Rowan Farm is being reborn.
Spring growth is setting about smoothing over the mud and mess we made with the build.
The daffodils I planted a few years ago (from bulbs pilfered from my best friend’s wedding) have returned despite our dumper truck’s best efforts to pound them into obliteration.
And there are many other exciting new beginnings here besides the flora.
I have a new man in my life.
Hugo has piercing blue eyes and is an all night party animal.
You’d think my fourth baby would have been a doddle.
You’d think by now my womb would be a total pro at this.
But Hugo’s arrival came early, in theatre, via the surgeon’s knife, after slowing movements, being bum down and other complications made me and the doctors a tad jittery about him.
It was decided it was too risky to wait and Hugo was whipped out by an incredible giant of an obstetrician with the biggest smile I’ve ever seen.
“I don’t want to see you again,” smiled Mr Ilori the following day, with a note of warning in his voice.
“After what you did to me yesterday, I don’t want to see you again either,” I huffed.
But despite my grumpiness at having to undergo my first C section, I could not be more grateful to this grinning man mountain.
He saved my baby boy’s life.
And I know full well how this story might have panned out differently, having lost my second daughter Emily four years ago this month.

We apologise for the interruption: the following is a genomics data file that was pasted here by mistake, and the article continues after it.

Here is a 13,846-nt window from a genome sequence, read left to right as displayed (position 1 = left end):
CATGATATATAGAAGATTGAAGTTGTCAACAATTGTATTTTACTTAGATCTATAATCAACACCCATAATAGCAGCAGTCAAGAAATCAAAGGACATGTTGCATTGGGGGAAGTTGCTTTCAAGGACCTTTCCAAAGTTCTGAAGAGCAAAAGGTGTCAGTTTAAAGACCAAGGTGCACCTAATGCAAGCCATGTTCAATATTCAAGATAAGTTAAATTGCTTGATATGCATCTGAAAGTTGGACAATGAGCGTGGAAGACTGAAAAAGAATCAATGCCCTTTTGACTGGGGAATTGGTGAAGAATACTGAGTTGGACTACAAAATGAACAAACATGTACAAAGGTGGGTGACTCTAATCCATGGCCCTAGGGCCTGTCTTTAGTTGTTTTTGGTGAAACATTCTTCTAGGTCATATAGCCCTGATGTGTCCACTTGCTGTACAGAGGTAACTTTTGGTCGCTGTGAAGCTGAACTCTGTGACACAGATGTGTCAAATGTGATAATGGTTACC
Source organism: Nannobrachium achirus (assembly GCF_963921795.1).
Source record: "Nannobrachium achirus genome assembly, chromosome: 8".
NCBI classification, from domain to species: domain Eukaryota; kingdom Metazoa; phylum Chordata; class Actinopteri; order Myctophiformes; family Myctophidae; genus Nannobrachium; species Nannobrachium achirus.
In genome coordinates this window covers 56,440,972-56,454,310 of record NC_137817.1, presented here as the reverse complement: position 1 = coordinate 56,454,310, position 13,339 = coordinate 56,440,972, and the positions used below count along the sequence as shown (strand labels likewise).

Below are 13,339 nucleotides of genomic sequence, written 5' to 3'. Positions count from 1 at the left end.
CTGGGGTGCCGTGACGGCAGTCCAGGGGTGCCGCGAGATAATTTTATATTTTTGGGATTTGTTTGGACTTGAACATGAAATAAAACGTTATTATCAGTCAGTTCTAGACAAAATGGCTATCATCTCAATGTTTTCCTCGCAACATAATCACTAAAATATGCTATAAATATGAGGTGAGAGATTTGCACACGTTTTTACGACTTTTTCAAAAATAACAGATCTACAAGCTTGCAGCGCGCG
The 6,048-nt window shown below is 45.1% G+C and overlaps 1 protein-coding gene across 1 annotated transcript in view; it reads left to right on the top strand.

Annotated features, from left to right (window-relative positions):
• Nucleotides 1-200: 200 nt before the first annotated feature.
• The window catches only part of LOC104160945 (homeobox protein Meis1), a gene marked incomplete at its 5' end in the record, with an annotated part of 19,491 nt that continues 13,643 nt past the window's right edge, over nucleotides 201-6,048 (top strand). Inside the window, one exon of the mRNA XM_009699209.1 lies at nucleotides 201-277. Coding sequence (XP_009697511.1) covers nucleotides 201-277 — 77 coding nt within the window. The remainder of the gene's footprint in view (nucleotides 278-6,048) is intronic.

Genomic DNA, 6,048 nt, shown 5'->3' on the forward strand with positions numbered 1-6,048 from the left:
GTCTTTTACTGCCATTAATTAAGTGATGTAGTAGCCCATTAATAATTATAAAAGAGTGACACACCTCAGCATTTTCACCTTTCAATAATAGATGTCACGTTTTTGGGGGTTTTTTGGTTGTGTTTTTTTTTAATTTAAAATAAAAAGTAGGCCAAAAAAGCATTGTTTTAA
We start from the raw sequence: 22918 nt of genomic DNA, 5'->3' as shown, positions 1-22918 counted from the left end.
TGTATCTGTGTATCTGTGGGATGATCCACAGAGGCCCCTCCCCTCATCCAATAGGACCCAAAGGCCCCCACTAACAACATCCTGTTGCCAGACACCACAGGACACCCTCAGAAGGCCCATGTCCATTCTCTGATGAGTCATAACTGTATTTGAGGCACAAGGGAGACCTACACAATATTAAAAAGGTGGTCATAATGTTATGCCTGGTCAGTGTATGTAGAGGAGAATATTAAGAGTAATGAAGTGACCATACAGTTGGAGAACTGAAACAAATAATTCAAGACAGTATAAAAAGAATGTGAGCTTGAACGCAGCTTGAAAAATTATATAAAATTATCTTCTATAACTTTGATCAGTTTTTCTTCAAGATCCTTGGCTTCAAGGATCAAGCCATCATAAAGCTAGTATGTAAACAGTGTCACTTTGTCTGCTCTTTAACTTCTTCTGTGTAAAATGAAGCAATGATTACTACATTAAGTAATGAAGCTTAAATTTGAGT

Hugo looks just like her.
They have the same nose. Same mouth. Same fingers.
The newest member of our team has taken both me and Oli back with a jolt to the little one we lost.
And Hugo now feels like he has completed our family.
Being sliced open rather scuppered my plans to get a jump on planting at Rowan Farm during February.
But this month I am recovered and back in go mode.
We have set up cheat raised beds in the pigs’ old stomping ground.
Our local mates who farm potatoes kindly gave us some of their packing boxes.
They make for an excellent, makeshift vegetable garden.
Rowan Farm’s first seeds are now planted up in a similarly make-do alternative.
These recycled drain pipes are next to the warmth of the house to help the seeds germinate.
Once they get going in the coming weeks, I will plant them up in the potato boxes.
We have also planted wildflower and a bee border to encourage more of our buzzy mates at Rowan.
In a couple of months time, I hope there will be a riot of life and colour emerging around us.
Our company is embarking on new beginnings too.
Working with the children’s charity Barnardo’s we’ve launched a new apprenticeship scheme.
The candidates are all young people facing challenges in getting on.
They’re out of school and work, with no skills to fall back on.
We’ve had two apprentices so far.
We thought it would take Oli and the company out of their comfort zone.
But with our latest recruit, it’s done nothing of the sort.
He’s actually rather spoiled all our do-gooder pretentions.
Our new charge turns up early.
He works exceptionally hard.
He’s polite, delightful and shows immense promise.
All this despite the fact he’s only sixteen and is in care.
He’ll challenge everything the Daily Express has to say about kids like him. And then put a cherry on top.
I urge any other company bosses reading this to take a look at what Barnardo’s are doing and get involved if you can.